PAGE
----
Samuel Abt muses on the Tour's lack of French contenders — and organizer ASO's dogged efforts to favor its countrymen.

Editors’ Note: Samuel Abt was a long-time sports journalist and columnist for the New York Times and the International Herald Tribune. He covered the Tour de France and other professional cycling events in an inimitable, signature style for more than 30 years. He has also written numerous books about the sport, including detailed biographies of Americans Greg LeMond and Lance Armstrong. A long-time resident of the Paris area, Abt retired several years ago and rarely writes now, but he is still widely recognized as the “dean” of American cycling journalism. We were pleased that he recently sent over this piece on the state of French professional racing.

Sigh. Another Tour de France is behind us, another page torn from the calendar, and another failure by French riders to win their home race. How long has it been? Not since Bernard Hinault finished first in 1985 has the military band on the Champs-Élysées been able to break into “La Marseillaise” to honor the victor’s country.

It’s not for lack of trying; a few French riders showed flashes of the will, if not often the ability, to win. But the Frenchmen who gave their all for victory were really the Tour’s organizers. The worst kept secret this year was that the route was tailored for a specific French rider, Romain Bardet, who had finished on the final podium in the previous two years.

Because Bardet is a good climber, in came fierce stretches in the mountains. Because he is a lame time trialer, out went all but one relatively short individual race against the clock. (He finished 22nd.)

All to no avail. The highest French finisher was indeed Bardet, sixth overall in his fifth top 10 in five Tours, including second place in 2016 and third in 2017. See why the course was built for him? More than that was needed, however, as bad luck dogged him: a costly mechanical breakdown in Brittany, three flats in the Roubaix stage, the early loss of Ag2r teammates. It became painful to watch his daily interview on television as he tried to sound chipper about his dwindling chances, smiling — sort of — through the tears.

Who else did well and may yet do so again? Nestled in 33rd place overall in Paris was Julian Alaphilippe, winner of two mountain stages and the polka-dot climber’s jersey, enough of a haul to stir the sluggish national pulse. It doesn’t take much.

Nearly two generations have come of age without the chance to wear anything like the blue T-shirt proclaiming “We Are The Champions” that sprouted after the soccer World Cup. It’s been 33 years, folks. Hinault is such a distant memory that he is now known mainly as a television pitchman for a plumbing company that transforms bathtubs into showers.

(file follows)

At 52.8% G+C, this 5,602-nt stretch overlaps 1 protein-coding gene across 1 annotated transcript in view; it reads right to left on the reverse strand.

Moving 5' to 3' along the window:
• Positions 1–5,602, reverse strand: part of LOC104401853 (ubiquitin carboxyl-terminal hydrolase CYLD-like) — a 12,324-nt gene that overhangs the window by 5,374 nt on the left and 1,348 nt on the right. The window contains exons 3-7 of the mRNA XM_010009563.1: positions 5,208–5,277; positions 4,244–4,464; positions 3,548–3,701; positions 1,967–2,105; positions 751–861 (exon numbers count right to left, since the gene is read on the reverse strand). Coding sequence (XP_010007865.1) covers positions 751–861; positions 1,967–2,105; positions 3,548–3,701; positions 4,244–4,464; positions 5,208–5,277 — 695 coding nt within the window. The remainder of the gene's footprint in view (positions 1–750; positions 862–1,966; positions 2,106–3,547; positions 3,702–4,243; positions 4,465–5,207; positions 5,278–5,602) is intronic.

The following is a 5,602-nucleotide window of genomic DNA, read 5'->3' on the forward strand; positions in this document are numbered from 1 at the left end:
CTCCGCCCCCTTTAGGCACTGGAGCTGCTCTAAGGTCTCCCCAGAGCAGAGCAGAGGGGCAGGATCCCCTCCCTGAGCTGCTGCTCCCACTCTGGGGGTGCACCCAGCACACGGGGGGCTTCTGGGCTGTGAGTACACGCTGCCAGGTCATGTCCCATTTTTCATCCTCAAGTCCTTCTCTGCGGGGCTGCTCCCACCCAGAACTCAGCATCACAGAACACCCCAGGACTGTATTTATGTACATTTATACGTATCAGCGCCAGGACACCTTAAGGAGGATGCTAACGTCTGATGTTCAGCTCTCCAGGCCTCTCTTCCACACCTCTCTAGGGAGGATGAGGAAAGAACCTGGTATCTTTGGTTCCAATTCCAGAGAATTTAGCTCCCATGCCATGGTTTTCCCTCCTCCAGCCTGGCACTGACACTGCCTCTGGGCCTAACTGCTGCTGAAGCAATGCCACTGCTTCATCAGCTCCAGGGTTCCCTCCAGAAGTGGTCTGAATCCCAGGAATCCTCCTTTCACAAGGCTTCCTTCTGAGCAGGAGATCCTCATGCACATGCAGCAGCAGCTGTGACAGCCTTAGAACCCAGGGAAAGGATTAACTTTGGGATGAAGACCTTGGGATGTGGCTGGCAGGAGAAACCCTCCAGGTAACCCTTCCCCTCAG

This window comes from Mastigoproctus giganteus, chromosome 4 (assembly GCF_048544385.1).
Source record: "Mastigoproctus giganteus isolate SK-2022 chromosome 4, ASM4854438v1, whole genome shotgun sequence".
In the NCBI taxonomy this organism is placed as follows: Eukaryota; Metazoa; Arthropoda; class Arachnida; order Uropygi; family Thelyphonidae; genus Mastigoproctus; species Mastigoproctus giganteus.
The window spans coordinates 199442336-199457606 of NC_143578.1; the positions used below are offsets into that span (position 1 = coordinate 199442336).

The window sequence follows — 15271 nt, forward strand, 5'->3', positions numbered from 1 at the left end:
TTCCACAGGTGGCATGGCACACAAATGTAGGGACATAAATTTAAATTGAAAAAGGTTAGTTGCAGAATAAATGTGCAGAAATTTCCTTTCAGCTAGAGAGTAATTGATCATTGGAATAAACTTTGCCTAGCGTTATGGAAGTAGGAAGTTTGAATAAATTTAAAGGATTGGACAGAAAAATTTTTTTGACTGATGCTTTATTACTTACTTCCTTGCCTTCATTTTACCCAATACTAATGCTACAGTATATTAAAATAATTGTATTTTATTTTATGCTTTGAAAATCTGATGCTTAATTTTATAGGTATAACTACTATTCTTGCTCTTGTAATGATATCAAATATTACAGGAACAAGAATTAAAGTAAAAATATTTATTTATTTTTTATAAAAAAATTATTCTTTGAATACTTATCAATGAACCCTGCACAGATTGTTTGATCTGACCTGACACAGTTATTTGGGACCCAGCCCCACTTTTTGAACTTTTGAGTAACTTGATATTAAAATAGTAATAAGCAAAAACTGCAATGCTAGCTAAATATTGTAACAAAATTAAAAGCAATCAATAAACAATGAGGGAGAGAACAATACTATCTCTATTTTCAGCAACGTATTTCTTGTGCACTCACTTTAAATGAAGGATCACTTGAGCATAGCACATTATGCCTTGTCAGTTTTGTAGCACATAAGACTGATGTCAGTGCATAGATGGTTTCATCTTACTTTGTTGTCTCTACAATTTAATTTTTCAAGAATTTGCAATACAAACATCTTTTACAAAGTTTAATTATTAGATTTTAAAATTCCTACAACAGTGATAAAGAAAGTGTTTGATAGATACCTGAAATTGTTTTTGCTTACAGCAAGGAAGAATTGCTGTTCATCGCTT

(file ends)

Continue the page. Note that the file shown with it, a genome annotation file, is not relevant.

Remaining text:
Bardet pledges to do better next year and so, no doubt, do the race organizers. They have long been hunkered down to design the stages from the start in Brussels, which will honor both Eddy Merckx on the 50th anniversary of the first of his five Tour victories and the 100th anniversary of the introduction of the leader’s yellow jersey.

When the 2019 route is announced in October, which French rider will it be tailored for? There seem to be few choices other than Bardet and Alaphilippe.

Much will depend on which way the race heads out of Belgium. If it follows the tradition of Alps-first this time, Pyrenees-first next time, the 2019 edition should head left across the north of France before plunging toward Spain. That trajectory would favor neither Frenchman. What would is a route south out of Belgium toward the Alps and, first, the Vosges Mountains, which are not strenuous enough — the Grand Ballon is its top peak at 1,424 meters — to demand a strong support team for a climber. That fits Alaphilippe, whose Quick Step roster is built for stage victories on the flat or nearly flat. (The Vosges terrain should benefit Alaphilippe, as he showed by winning the up and down Clásica San Sebástian in August.)

Quick-Step, or whoever is the main sponsor next year, should also excel in the second stage, a team time trial, giving Alaphilippe an early psychological edge. If he needs a booster shot in the Alps, perhaps the organizers, the Amaury Sport Organization, could eliminate a massive climb or two. Despite his polka-dot jersey, he showed signs of strain late in this year’s mountains.

Moreover, he is a mediocre time trialer, so don’t expect an abundance of races against the clock. There will be no prologue. Forget the cobblestones next year. Forget the inane Formula One starting grid. Climbs, climbs, climbs, well spaced and less than dominating, that’s the ticket to building a French contender.

Alaphilippe? Bardet? (Him again?) Thibaut Pinot, third in 2014 and a no-show in 2018? Somebody? Anybody?

As Geraint Thomas reminded the crowd in his victory speech, he finished 140th and next to last in his first Tour in 2007. Perhaps there was an obscure French rider sunk deep in the overall classification this year who will bloom like Thomas. Be patient. Give him a dozen years to break the hex. Sigh.